The roar rapidly subsided. Gasps of fear and disbelief spread through the small crowd. A couple slowly emerged from the woods to witness the extraterrestrial event, the boy fixing his pants to ensure that they were now fitted to his body properly.

When a bright beam of white light bolted from the spaceship onto the gathering crowd, all but the three young men gave their best cockroach impersonations, scattering into the woods at top flight. The three friends who remained quivered from head to toe, unaware that they were alone with this huge alien ship.

What transpired next was witnessed by at least a half dozen youthful onlookers who stopped their flight through the woods to watch events unfold. The number of “eyewitnesses” varied in the following days, as some who turned high tail would later claim to have seen it all. Some told the truth, some repeated what the actual witnesses observed, and some exaggerated with tall tales akin to what can be heard in bait shops, near prime fishing holes, or in bars and offices as bored city men distort their golf games. Stories varied from honest accounts to whoppers fit for supermarket tabloids. And the supermarket tabloids paid.

Another point of ridicule was the claim that, when a giant door opened like that of an armored personnel carrier, the youth were stunned to see humans- an adult male, an adult female, and a small child- exit and disappear into the corn field. Nearly everyone agreed that Stevie, Ralph and Billy all entered the large spaceship, never to be seen or heard from again. The tabloids paid well, so stories later abounded about lasers disintegrating the three into thin air or monstrous aliens dragging them away.

One problem of credibility would forever haunt the real witnesses: to one degree or another, they were all high on various drugs. Seeing a spaceship drop from the sky only yards away can sober one rather quickly, but between the goings on of the teenagers and their vices, and the silly stories coming from those who had fled, skeptics were plentiful.

There was one bit of evidence that was beyond explanation for the voices of a reasonable explanation: high or not, the kids could not have crushed the corn stalks and left behind the prints of a large, heavy vehicle. Underneath the landing gear, the corn stalks were not merely bent or swirled into shapes- they were pulverized into powder, as if some other force was at work other than mere weight. From the air, the outline of the ship was not visible on the ground, though many expected otherwise; the youth explained that the landing gear extended downward enough to ensure that the body of the craft did not touch the soft Earth.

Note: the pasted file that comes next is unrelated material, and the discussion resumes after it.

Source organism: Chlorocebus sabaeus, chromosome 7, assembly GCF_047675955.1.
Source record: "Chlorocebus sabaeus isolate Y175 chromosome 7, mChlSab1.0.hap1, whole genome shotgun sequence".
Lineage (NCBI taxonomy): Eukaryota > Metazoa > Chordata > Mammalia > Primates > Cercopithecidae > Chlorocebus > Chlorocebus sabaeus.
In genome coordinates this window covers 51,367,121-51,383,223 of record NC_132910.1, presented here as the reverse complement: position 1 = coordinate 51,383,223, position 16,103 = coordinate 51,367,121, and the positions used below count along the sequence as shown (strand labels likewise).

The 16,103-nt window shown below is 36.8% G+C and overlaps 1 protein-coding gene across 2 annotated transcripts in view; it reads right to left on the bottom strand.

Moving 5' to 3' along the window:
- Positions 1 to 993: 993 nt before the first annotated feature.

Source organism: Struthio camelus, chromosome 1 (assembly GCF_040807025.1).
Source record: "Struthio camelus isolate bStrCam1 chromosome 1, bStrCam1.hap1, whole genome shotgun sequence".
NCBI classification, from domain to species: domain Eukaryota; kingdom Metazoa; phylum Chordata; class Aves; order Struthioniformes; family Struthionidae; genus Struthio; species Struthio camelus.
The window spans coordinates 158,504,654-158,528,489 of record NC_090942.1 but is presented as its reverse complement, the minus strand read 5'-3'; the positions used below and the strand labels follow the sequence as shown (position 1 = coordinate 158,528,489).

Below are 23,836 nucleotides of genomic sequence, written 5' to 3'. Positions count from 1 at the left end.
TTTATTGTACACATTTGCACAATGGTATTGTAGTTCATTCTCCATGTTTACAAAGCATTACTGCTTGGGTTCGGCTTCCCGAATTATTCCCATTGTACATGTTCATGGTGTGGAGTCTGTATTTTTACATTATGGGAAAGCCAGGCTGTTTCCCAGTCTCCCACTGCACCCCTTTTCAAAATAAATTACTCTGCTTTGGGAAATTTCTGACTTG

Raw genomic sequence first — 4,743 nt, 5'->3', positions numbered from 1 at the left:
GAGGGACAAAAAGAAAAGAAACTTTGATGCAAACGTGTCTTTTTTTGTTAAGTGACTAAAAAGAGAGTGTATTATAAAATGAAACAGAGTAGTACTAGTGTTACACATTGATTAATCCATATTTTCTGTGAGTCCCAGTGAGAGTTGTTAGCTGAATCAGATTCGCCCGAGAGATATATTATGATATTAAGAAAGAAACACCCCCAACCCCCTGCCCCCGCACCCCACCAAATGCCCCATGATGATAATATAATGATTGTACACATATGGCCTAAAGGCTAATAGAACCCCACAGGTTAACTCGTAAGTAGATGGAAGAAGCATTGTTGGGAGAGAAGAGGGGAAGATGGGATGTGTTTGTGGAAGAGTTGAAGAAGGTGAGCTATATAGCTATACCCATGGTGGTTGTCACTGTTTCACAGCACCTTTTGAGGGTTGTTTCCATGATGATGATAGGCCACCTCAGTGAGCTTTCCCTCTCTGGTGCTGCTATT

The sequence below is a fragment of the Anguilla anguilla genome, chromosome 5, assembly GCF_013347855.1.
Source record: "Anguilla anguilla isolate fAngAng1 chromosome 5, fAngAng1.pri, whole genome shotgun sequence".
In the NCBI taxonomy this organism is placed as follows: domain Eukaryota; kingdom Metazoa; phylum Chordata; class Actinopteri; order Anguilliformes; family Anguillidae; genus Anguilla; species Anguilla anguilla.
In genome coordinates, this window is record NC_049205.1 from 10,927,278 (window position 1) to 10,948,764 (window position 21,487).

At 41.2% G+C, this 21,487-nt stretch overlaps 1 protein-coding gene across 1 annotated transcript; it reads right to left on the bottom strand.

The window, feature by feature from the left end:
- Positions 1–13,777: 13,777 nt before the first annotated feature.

One other oddity left locals and scientists alike intrigued: the craft all but melted some of the corn stalks. The stalks that touched the craft did not burn, they just melted into little balls of green putty. Heat should not have had this effect, so theories abounded and scientists visited the site in efforts to understand exactly what had occurred.

While the carousing youth were widely dismissed, the story of three humans exiting the craft was ridiculed. Surely their senses and recollections would have been keener had they not been high, the skeptics reasoned. Others argued that with their senses dulled, their imaginations could not have been activated, thus they were telling the truth. The effects of the drugs, still others reasoned, would have produced wild stories. Some saw reason to believe while others found reason to disbelieve. It was all in the mind of the beholder.

The alleged arrival of aliens did not shake the community the way that the disappearance of the three youth managed to rattle their nerves. The three were neither heard from nor seen again. Mothers wailed and fathers searched, but without accepting the story of the spaceship, no one could ever explain the disappearance of Stevie Barton, Ralph Barton, and Billy Sharp.

No one dared to explain.

The next night, a crowd of hundreds, some said a couple of thousand- from southern Indiana, northern Kentucky, and western Ohio- lined the edge of the woods and the vast corn field. All waited in expectation or with great skepticism. Yet they waited. It was a Saturday night. Church services started early the next morning. Some grew impatient as midnight fell upon the countryside.

To the astonishment of the many who remained, in the distance a craft appeared to land near the horizon. “That’s Tucker’s farm!” shouted one local man. “That’s Tucker’s farm!” he repeated, excitement gushing out of his throat. Many in the crowd made mad dashes for their cars, but the efforts were in vain. Before most could get their vehicles started, the craft had launched itself away from Earth. They watched as the spaceship streaked across the sky, toward the western horizon, as it appeared to fly into the head of Leo, the celestial lion that on this night seemed to protect the alien spaceship from the hoards of earthlings.

Sixteen years would pass before the spaceships returned.